It has been a summer of almost constant sport, from football’s Euro’s to Wimbledon onto the Olympic Games in Tokyo via The British and Irish Lions challenging the world champions, South Africa. This is without mentioning various cricketing tournaments and hard fought Formula One Grand Prix’s plus the Tour de France - do I need to carry on?
As someone who enjoys all kinds of sport, becoming slightly square-eyed in the process, I have taken it upon myself to watch closely, if not study, the reactions of those who win or lose. Indeed, it is more subtle than that because those who lose - yet were supposed to win, often show very different emotions from those who were seen to have little chance of winning or coming first in their particular sport.
Much has been said and written about the vile attacks on black England footballers who suffered horrible online abuse after the Euro Cup Final against Italy. However, this unpleasant fact rather obscured the fact that after the game many of the England players either refused their runner-up medals or quickly cast them away as if they were an insult to them.
Two views could be taken on this action I suppose - it could be that their disappointment at the result overcame their sportsmanship on coming second, or perhaps more accurately they believe that there is no worth in not winning or indeed coming second in any sporting endeavour. Anyway, this sort of graceless behaviour would have condemned them as bad losers on any other sporting stage and if it had happened at a school sports day, angry teachers and parents might well have had something to say at this crass and childlike behaviour.
Whilst watching the Olympic Games and the medal ceremonies that follow various events, it is revealing how those who don’t win cope (or don’t cope) with their sporting disappointments. From a wry smile to floods of tears, the full gamut of human reactions to (sporting) failure are there to be witnessed. Indeed some social scientists might admit to this tableaux of joyous victory and dejected defeat is even more interesting than the sports event itself, given the fact that the Olympics are sometimes dominated by sports of marginal interest to most of the viewing public.
I often write of ‘people watching’ in these columns and there is no better outlet for this compunction than at a major sporting event. Take for instance the recent debate about the withdrawal from the games of the former olympic gymnastics champion, Simone Biles. After completing only one exercise in the women’s team final she landed awkwardly and made her lowest Olympic vault score.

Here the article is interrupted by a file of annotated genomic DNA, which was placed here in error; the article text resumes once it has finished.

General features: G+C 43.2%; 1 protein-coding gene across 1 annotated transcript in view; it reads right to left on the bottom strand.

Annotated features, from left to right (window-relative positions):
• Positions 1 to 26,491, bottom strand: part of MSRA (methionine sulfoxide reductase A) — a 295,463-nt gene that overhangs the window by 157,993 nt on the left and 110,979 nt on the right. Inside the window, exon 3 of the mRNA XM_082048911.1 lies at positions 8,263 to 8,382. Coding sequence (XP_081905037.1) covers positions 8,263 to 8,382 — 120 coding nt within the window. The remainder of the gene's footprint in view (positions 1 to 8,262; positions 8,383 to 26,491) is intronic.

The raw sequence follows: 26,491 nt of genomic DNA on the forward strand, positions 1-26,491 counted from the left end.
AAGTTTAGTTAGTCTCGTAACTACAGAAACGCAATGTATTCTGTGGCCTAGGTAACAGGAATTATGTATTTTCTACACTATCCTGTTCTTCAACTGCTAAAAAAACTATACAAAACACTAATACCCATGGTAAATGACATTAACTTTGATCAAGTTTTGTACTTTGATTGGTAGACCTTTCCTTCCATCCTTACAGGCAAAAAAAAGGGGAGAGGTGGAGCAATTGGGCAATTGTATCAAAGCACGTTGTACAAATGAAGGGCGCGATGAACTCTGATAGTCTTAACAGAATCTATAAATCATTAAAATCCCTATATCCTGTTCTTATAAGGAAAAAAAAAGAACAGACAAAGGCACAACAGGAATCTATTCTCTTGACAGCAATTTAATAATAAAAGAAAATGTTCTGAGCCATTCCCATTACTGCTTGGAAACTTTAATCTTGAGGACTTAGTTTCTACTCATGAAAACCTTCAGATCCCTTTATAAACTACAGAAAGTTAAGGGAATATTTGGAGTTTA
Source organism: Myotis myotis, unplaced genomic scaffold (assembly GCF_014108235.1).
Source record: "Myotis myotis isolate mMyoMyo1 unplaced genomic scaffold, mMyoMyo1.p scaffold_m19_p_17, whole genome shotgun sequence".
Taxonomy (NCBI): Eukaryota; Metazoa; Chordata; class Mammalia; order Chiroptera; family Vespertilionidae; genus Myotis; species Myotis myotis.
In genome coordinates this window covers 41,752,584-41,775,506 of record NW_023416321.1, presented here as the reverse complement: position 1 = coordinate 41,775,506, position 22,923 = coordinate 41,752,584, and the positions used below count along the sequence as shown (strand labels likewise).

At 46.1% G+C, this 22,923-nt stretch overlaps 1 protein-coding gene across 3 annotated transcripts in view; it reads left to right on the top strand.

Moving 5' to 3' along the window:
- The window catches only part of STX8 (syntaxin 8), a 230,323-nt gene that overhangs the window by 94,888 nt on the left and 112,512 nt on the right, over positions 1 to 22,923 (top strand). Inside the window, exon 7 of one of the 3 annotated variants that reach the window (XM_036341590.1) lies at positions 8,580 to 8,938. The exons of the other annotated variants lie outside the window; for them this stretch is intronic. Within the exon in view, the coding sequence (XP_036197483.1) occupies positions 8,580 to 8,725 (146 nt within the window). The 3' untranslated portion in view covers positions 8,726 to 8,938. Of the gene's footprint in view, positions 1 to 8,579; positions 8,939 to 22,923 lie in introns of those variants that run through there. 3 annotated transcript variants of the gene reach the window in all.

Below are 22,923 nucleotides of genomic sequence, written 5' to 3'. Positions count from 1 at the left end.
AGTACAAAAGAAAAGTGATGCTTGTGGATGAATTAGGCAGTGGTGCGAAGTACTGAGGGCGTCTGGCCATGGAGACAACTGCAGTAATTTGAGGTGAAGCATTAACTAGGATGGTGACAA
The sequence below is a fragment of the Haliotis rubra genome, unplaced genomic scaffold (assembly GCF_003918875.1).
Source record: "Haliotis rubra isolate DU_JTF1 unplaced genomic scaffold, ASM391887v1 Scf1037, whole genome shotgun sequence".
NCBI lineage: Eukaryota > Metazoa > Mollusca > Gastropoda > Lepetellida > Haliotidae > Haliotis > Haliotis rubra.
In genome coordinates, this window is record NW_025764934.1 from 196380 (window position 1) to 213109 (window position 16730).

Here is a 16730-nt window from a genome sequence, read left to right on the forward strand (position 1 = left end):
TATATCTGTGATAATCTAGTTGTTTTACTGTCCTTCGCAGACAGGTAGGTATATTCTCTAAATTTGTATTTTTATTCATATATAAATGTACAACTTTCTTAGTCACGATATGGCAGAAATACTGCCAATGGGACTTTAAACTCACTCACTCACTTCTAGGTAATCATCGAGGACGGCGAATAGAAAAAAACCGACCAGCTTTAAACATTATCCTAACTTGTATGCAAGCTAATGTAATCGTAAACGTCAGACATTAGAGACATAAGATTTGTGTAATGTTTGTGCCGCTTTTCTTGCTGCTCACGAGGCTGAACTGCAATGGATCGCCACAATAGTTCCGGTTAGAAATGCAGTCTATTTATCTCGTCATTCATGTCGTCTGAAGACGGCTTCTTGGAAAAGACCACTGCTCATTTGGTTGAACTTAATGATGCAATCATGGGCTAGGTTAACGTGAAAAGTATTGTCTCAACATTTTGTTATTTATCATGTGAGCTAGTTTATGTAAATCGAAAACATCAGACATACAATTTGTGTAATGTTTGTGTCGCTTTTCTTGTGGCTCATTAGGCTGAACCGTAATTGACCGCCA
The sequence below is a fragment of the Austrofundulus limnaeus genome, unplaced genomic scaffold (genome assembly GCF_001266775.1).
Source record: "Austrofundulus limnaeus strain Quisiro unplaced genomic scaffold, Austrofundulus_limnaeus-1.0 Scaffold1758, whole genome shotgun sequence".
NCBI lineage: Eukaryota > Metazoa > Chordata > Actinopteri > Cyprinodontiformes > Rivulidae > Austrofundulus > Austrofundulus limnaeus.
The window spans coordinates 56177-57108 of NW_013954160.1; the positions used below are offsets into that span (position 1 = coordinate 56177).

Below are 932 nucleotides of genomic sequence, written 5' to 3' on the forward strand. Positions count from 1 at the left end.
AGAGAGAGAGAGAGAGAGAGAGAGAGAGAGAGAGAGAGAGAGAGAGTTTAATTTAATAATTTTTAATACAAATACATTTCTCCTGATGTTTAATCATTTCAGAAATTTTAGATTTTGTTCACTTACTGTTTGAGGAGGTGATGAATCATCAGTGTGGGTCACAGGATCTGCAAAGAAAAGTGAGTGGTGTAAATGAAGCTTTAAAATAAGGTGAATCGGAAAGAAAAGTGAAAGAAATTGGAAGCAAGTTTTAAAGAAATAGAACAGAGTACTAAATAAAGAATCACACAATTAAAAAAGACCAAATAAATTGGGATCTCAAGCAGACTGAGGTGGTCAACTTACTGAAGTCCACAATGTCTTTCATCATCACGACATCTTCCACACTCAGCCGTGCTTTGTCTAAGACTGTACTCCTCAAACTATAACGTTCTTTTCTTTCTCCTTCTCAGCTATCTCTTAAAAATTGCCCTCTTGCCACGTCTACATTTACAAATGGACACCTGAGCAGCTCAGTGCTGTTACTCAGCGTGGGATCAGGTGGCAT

To be fair to Ms Biles, she could have followed the ‘line’ scripted for her that she was injured, but - she told the post event news conference that her mental wellbeing was more important than chasing a gold medal. Nevertheless, the downside of this brave decision of hers was that the rest of her ‘team’ were left in olympic limbo and were apparently non too pleased at her decision.
She hasn’t been alone in this sporting dilemma, as the leading tennis player Naomi Osaka, has recently withdrawn from Wimbledon in similar circumstances and who can forget the latest British tennis prodigy Emma Raducanu’s mental disintegration during a tough match after she had delighted a nation with her skill and charm just a few days earlier.
I think we all like to hear of sporting heroism and unselfishness don’t you? On the track and field, or on the roads of host cities, humbling stories are remembered and told of athletes helping other injured athletes cross-the-line in acts of memorable sportsmanship. Alas, at the other end of the sportsmanship spectrum we have multimillionaire footballers rolling around in fake agony at the merest touch, and professional boxers ‘trash talking’ to their opponents in the hope that this might sell more tickets for their seedy and brutish agents and promoters.
Meanwhile rugby players have only just been brought-to-book for supposed tackles that are more akin to common assault than seeking to bring down an opponent fairly. It has struck me for many years now that sport in all its guises has become somewhat soulless. It maybe my age - but, I don’t much like English Premiership football being so dominated by foreign billionaires and faceless consortiums and the debacle that was their failed attempt at starting a European Super League will never go away - not while they hold the purse-strings anyway!
I have come a long way from asking the question
regarding the grace required to win or lose in style. For instance, is it an altogether old fashioned concept anyway and does anyone actually care about this sort of thing nowadays? It maybe that “winning is for winners” but I think that to be an incredibly narrow and self defeating concept. If you think about it, sometimes there is much more drama in defeat than in a tediously anticipated victory and the television companies that screen sport, costing huge sums of money, know that all too well. Going back to my original thoughts about being graceful and generous whether winning or losing, I guess it must be easier to look sanguine when you weren’t expected to win as opposed to not expecting to lose.
Nevertheless, these things matter. In a decade from now, the overcooked jubilation on the winners face, might look rather inappropriate compared to the studied modesty of the runners up. Do these things matter? For me, yes they do - because knowing how to win or lose is just as important as actually playing the game.